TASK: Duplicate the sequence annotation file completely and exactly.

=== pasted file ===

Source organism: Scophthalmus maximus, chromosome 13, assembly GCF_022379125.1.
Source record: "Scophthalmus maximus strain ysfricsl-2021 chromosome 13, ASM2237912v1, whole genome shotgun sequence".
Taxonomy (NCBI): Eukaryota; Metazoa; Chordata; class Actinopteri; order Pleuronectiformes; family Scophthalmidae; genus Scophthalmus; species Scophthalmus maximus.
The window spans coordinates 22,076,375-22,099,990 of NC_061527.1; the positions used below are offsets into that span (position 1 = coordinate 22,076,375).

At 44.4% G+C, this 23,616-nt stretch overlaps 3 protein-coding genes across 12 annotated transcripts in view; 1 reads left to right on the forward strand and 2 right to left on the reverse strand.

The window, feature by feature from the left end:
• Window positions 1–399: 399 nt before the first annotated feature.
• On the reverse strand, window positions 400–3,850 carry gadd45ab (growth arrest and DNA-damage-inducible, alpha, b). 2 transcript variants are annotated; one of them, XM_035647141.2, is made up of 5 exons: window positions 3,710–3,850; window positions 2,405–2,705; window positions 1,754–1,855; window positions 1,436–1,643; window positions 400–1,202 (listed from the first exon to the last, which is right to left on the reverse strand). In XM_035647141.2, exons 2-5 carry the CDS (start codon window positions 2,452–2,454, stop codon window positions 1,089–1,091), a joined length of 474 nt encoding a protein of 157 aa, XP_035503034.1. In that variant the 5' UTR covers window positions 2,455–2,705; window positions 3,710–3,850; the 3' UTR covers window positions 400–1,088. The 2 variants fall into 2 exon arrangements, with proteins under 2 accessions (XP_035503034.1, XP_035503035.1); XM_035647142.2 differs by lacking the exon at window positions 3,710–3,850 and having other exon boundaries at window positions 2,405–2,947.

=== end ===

Source organism: Scophthalmus maximus, chromosome 13, assembly GCF_022379125.1.
Source record: "Scophthalmus maximus strain ysfricsl-2021 chromosome 13, ASM2237912v1, whole genome shotgun sequence".
Taxonomy (NCBI): Eukaryota; Metazoa; Chordata; class Actinopteri; order Pleuronectiformes; family Scophthalmidae; genus Scophthalmus; species Scophthalmus maximus.
The window spans coordinates 22,076,375-22,099,990 of NC_061527.1; the positions used below are offsets into that span (position 1 = coordinate 22,076,375).

At 44.4% G+C, this 23,616-nt stretch overlaps 3 protein-coding genes across 12 annotated transcripts in view; 1 reads left to right on the forward strand and 2 right to left on the reverse strand.

The window, feature by feature from the left end:
• Window positions 1–399: 399 nt before the first annotated feature.
• On the reverse strand, window positions 400–3,850 carry gadd45ab (growth arrest and DNA-damage-inducible, alpha, b). 2 transcript variants are annotated; one of them, XM_035647141.2, is made up of 5 exons: window positions 3,710–3,850; window positions 2,405–2,705; window positions 1,754–1,855; window positions 1,436–1,643; window positions 400–1,202 (listed from the first exon to the last, which is right to left on the reverse strand). In XM_035647141.2, exons 2-5 carry the CDS (start codon window positions 2,452–2,454, stop codon window positions 1,089–1,091), a joined length of 474 nt encoding a protein of 157 aa, XP_035503034.1. In that variant the 5' UTR covers window positions 2,455–2,705; window positions 3,710–3,850; the 3' UTR covers window positions 400–1,088. The 2 variants fall into 2 exon arrangements, with proteins under 2 accessions (XP_035503034.1, XP_035503035.1); XM_035647142.2 differs by lacking the exon at window positions 3,710–3,850 and having other exon boundaries at window positions 2,405–2,947.